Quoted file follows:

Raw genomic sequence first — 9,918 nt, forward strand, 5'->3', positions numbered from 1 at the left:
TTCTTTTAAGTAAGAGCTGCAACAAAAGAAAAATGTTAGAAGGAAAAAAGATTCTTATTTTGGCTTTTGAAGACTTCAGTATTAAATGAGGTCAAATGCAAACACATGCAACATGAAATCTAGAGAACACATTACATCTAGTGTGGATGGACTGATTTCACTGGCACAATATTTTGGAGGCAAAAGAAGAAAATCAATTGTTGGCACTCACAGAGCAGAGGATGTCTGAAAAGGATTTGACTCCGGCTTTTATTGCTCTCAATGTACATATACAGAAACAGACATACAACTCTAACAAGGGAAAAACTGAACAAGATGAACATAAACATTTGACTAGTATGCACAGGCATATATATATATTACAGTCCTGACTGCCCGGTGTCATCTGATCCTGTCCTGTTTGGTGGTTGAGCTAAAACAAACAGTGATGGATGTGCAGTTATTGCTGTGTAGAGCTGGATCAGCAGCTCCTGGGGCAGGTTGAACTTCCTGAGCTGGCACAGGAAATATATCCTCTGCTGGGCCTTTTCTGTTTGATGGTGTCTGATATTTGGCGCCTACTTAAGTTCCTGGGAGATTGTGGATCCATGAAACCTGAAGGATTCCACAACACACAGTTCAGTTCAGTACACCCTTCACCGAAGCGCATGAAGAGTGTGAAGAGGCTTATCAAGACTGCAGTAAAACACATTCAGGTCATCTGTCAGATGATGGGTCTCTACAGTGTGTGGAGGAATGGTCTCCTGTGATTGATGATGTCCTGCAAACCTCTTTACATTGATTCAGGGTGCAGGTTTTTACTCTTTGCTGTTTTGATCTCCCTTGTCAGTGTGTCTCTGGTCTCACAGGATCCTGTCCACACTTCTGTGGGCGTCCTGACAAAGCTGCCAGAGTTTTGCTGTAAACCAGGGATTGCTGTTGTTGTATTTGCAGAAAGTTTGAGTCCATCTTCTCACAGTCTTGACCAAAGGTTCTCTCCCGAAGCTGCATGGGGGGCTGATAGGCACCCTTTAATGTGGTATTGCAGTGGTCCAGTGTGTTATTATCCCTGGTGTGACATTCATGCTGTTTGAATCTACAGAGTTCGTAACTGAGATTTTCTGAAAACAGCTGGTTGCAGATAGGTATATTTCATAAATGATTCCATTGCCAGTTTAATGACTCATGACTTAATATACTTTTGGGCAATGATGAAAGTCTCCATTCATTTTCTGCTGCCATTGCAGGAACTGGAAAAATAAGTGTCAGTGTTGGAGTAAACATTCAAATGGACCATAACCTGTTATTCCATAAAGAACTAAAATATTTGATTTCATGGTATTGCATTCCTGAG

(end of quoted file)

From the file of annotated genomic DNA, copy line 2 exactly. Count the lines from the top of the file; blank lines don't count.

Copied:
TTCTTTTAAGTAAGAGCTGCAACAAAAGAAAAATGTTAGAAGGAAAAAAGATTCTTATTTTGGCTTTTGAAGACTTCAGTATTAAATGAGGTCAAATGCAAACACATGCAACATGAAATCTAGAGAACACATTACATCTAGTGTGGATGGACTGATTTCACTGGCACAATATTTTGGAGGCAAAAGAAGAAAATCAATTGTTGGCACTCACAGAGCAGAGGATGTCTGAAAAGGATTTGACTCCGGCTTTTATTGCTCTCAATGTACATATACAGAAACAGACATACAACTCTAACAAGGGAAAAACTGAACAAGATGAACATAAACATTTGACTAGTATGCACAGGCATATATATATATTACAGTCCTGACTGCCCGGTGTCATCTGATCCTGTCCTGTTTGGTGGTTGAGCTAAAACAAACAGTGATGGATGTGCAGTTATTGCTGTGTAGAGCTGGATCAGCAGCTCCTGGGGCAGGTTGAACTTCCTGAGCTGGCACAGGAAATATATCCTCTGCTGGGCCTTTTCTGTTTGATGGTGTCTGATATTTGGCGCCTACTTAAGTTCCTGGGAGATTGTGGATCCATGAAACCTGAAGGATTCCACAACACACAGTTCAGTTCAGTACACCCTTCACCGAAGCGCATGAAGAGTGTGAAGAGGCTTATCAAGACTGCAGTAAAACACATTCAGGTCATCTGTCAGATGATGGGTCTCTACAGTGTGTGGAGGAATGGTCTCCTGTGATTGATGATGTCCTGCAAACCTCTTTACATTGATTCAGGGTGCAGGTTTTTACTCTTTGCTGTTTTGATCTCCCTTGTCAGTGTGTCTCTGGTCTCACAGGATCCTGTCCACACTTCTGTGGGCGTCCTGACAAAGCTGCCAGAGTTTTGCTGTAAACCAGGGATTGCTGTTGTTGTATTTGCAGAAAGTTTGAGTCCATCTTCTCACAGTCTTGACCAAAGGTTCTCTCCCGAAGCTGCATGGGGGGCTGATAGGCACCCTTTAATGTGGTATTGCAGTGGTCCAGTGTGTTATTATCCCTGGTGTGACATTCATGCTGTTTGAATCTACAGAGTTCGTAACTGAGATTTTCTGAAAACAGCTGGTTGCAGATAGGTATATTTCATAAATGATTCCATTGCCAGTTTAATGACTCATGACTTAATATACTTTTGGGCAATGATGAAAGTCTCCATTCATTTTCTGCTGCCATTGCAGGAACTGGAAAAATAAGTGTCAGTGTTGGAGTAAACATTCAAATGGACCATAACCTGTTATTCCATAAAGAACTAAAATATTTGATTTCATGGTATTGCATTCCTGAG